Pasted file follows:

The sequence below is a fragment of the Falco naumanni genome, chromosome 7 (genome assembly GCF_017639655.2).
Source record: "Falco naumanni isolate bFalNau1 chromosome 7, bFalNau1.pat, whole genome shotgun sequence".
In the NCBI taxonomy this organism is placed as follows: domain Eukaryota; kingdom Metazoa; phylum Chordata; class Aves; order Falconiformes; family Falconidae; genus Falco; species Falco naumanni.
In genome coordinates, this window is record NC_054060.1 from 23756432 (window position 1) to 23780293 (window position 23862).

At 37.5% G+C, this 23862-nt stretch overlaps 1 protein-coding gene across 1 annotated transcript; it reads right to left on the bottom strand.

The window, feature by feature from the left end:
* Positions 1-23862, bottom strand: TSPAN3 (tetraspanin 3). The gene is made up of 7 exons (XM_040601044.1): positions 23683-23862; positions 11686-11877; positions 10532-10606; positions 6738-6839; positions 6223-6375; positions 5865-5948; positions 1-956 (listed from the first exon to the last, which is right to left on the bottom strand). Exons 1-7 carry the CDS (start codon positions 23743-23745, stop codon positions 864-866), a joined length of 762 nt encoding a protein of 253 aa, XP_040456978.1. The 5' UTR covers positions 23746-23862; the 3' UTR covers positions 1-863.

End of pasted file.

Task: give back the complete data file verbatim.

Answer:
The sequence below is a fragment of the Falco naumanni genome, chromosome 7 (genome assembly GCF_017639655.2).
Source record: "Falco naumanni isolate bFalNau1 chromosome 7, bFalNau1.pat, whole genome shotgun sequence".
In the NCBI taxonomy this organism is placed as follows: domain Eukaryota; kingdom Metazoa; phylum Chordata; class Aves; order Falconiformes; family Falconidae; genus Falco; species Falco naumanni.
In genome coordinates, this window is record NC_054060.1 from 23756432 (window position 1) to 23780293 (window position 23862).

At 37.5% G+C, this 23862-nt stretch overlaps 1 protein-coding gene across 1 annotated transcript; it reads right to left on the bottom strand.

The window, feature by feature from the left end:
* Positions 1-23862, bottom strand: TSPAN3 (tetraspanin 3). The gene is made up of 7 exons (XM_040601044.1): positions 23683-23862; positions 11686-11877; positions 10532-10606; positions 6738-6839; positions 6223-6375; positions 5865-5948; positions 1-956 (listed from the first exon to the last, which is right to left on the bottom strand). Exons 1-7 carry the CDS (start codon positions 23743-23745, stop codon positions 864-866), a joined length of 762 nt encoding a protein of 253 aa, XP_040456978.1. The 5' UTR covers positions 23746-23862; the 3' UTR covers positions 1-863.